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Thursday August 14, 2014 MYT 12:00:00 AM
Thursday August 14, 2014 MYT 8:00:04 AM
by eddie chua
One of the Upon brother's with the sebarau caught during the fishing outing.
It is every angler’s dream to take a trip into the wild Sarawak’s interior to fish the semah mahseer, an indigenous species found only on Borneo’s higher reaches rivers.
Contrary to common belief, fishing for ikan semah in Sarawak is inexpensive.
Aside from paying the airfare, which could be bought at a bargain from the country’s budget airline, and chartering the local long boat to take you into the interior, there are no other hidden extravagant costs for the trip.
Like Chimon Upon, his brothers and sisters of Iban origin, who take annual trips into the deep Borneo jungle to reconnect with their roots through fishing and hunting activities, their journey starts from Sibu. The two-hour trip into interior Song town, a former trading port known for its forest products such as Nyatoh, resin and rattan, in the Kapit District is by ferry that plies the Rajang river.
Song is also the home to many of Sarawak’s Ibans, whose longhouses could be seen along the bank of Rajang, Katibas, Song, Lajan and Iran rivers.
The fare from Sibu to Song costs RM17 per person.
Normally, many people would stay overnight in Song before proceeding further into the interior.
For Chimon, their final destination is Ulu Katibas, a six-hour journey by long boat.
The journey upstream is tedious but beautiful. Aside from having the chance to spot wildlife, such as Bornean gibbon or wak-wak as the monkeys are known locally, taking shelter in the rainforest canopy, one could also observes colourful species of birds such as hornbills flying along the river.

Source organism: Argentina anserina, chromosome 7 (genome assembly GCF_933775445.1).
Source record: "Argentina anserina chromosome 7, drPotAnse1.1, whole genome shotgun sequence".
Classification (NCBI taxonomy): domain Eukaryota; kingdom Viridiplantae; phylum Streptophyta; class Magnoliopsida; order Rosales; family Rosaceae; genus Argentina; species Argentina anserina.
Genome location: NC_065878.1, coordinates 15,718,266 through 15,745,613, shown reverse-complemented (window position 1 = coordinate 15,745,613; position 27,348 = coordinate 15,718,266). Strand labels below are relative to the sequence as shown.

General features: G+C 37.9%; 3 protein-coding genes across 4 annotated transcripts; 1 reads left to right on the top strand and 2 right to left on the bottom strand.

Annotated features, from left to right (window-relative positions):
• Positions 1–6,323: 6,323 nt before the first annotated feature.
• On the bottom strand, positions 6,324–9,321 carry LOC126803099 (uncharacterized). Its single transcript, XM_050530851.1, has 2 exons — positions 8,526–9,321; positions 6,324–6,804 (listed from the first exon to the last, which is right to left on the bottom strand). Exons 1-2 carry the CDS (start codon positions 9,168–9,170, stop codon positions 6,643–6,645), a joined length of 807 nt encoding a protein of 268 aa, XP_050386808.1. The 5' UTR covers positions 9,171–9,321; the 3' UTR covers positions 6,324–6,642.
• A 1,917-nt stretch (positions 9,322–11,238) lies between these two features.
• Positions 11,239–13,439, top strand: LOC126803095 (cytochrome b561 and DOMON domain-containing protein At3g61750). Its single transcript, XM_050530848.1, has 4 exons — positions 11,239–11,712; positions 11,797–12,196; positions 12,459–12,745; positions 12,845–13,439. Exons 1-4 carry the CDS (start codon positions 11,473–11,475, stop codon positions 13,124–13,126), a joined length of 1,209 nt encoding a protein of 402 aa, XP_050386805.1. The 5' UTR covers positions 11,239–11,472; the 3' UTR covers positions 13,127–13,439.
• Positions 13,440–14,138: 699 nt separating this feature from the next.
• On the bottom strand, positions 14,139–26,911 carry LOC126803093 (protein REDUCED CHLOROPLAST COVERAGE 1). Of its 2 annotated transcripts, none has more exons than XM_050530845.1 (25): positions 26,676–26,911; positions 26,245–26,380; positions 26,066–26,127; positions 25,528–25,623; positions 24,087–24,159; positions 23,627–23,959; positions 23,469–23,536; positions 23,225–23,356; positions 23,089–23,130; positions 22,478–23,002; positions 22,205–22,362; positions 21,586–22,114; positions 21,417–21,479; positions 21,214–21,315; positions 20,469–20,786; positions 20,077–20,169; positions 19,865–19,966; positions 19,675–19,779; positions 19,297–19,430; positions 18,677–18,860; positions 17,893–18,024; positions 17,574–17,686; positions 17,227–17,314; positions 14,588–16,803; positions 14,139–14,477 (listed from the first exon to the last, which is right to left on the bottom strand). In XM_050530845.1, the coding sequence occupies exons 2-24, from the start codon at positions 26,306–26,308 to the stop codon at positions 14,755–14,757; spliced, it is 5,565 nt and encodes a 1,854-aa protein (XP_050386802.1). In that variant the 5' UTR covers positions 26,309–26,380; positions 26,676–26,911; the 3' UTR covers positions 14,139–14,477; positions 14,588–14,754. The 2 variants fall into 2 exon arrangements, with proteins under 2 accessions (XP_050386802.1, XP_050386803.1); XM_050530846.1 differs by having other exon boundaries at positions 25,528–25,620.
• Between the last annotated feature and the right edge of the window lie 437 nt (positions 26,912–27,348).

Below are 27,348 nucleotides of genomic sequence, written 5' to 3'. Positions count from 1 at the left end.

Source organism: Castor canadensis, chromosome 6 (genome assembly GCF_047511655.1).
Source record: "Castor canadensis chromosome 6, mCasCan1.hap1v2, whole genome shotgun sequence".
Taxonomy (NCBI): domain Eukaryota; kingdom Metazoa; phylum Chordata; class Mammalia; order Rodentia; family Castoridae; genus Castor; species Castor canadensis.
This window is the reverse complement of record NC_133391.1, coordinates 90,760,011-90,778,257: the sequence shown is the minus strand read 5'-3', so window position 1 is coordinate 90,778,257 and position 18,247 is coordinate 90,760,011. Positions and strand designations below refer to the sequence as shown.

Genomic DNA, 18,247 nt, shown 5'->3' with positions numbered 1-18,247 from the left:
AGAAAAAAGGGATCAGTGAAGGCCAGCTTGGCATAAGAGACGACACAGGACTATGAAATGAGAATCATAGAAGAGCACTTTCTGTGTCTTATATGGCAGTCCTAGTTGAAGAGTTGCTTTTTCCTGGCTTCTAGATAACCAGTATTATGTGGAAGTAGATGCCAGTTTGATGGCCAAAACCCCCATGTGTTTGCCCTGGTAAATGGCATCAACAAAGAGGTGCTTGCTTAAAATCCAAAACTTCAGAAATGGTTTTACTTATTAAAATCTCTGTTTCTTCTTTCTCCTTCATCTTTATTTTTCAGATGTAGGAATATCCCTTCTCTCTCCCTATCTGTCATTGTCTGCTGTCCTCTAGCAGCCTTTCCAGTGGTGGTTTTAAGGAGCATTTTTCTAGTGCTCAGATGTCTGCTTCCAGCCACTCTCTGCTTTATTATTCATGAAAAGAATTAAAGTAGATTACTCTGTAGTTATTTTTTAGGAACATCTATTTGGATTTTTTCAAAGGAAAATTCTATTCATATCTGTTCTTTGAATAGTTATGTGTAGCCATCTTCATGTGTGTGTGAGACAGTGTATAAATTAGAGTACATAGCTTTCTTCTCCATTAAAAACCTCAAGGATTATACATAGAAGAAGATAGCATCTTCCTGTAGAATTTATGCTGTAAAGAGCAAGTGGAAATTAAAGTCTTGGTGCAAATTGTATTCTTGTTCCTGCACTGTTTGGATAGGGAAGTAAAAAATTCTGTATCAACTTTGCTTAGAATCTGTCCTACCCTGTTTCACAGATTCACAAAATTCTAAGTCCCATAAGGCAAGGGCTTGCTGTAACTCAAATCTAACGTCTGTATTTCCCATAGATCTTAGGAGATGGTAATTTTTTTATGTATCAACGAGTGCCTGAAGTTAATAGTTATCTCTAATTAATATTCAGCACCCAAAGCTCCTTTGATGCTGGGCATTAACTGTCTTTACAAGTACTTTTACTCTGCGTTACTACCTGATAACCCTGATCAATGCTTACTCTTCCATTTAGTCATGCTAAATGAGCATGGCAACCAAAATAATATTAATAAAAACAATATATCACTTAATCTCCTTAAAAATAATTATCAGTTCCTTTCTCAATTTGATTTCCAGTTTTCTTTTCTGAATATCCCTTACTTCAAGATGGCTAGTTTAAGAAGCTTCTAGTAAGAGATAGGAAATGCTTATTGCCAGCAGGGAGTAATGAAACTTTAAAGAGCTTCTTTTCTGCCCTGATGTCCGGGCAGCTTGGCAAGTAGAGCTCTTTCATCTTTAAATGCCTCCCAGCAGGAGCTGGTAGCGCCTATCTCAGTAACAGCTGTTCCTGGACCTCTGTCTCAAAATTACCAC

The journey into Ulu Katibas is normally by chartered boats. Depending on the number of people in a group, the cost to travel into the Sarawak’s interior is not so expensive.
It is a basically a rugged trip and one is expected to camp along the bank of Sungai Katibas, one of the many Sungai Rajang tributaries, to fish in the area.
Sungai Katibas is known for its semah. The river is teeming with the species aside from adong or sebarau.
Semah cannot be found anywhere outside this range. Like its cousin, empurau, this fish gives a powerful fight when caught on rod and line.
The different between empurau and semah is its size and colour. Semah is more greenish to brown. One can tell that semah has a diamond shape scale while Empurau is rounder.
The many semah found here, according to Chimon, averages between 1kg and 2kg. However, he said going up river to where the Lanjak Entimau National park is located, the fish there are much bigger in size. Semah is known to grow up to 10kg.
However, catching semah is not as simple as it seems. While this fish takes the spinner, spoons, plugs and soft plastics, it prefers the seed of soaked buah kepayang or buah keluak.
Buah kepayang is an almost oval-shaped fruit which comes in a hard shell and has a seed inside it. The fruit, which is said to be poisonous without prior preparation to eat it, has to be soaked for a month before the seed is removed and used as bait to catch the fish.
Buah payung, which has black seeds and a bitter aftertaste, is often used by the Baba and Nyonya community in Malacca and Penang to make their
asam pedas, and kensurai flower, a type of vegetation found along the Sarawak riverbank, is said to be the most effective bait to lure the semah from its hideout.
For the tackle, a light set up is preferred for this species.
A medium fast action rod, with a 2000 series spinning reel or small multiplier with 20lb line is recommended for such outing.
Catching the semah could be challenging and thrilling. It gives a good fight and run, even the smallest fish.
Like empurau and kelah, it would make several runs before it gives up
As semah is rare and can only be found in Sarawak’s interior, it is always recommended to practice the catch-and-release method.
I have been invited by the Chimon family, who are all teachers, to return to Ulu Katibas in August next year as their guest to accompany them in the annual family outing. I look forward to the trip and to catching the elusive semah.
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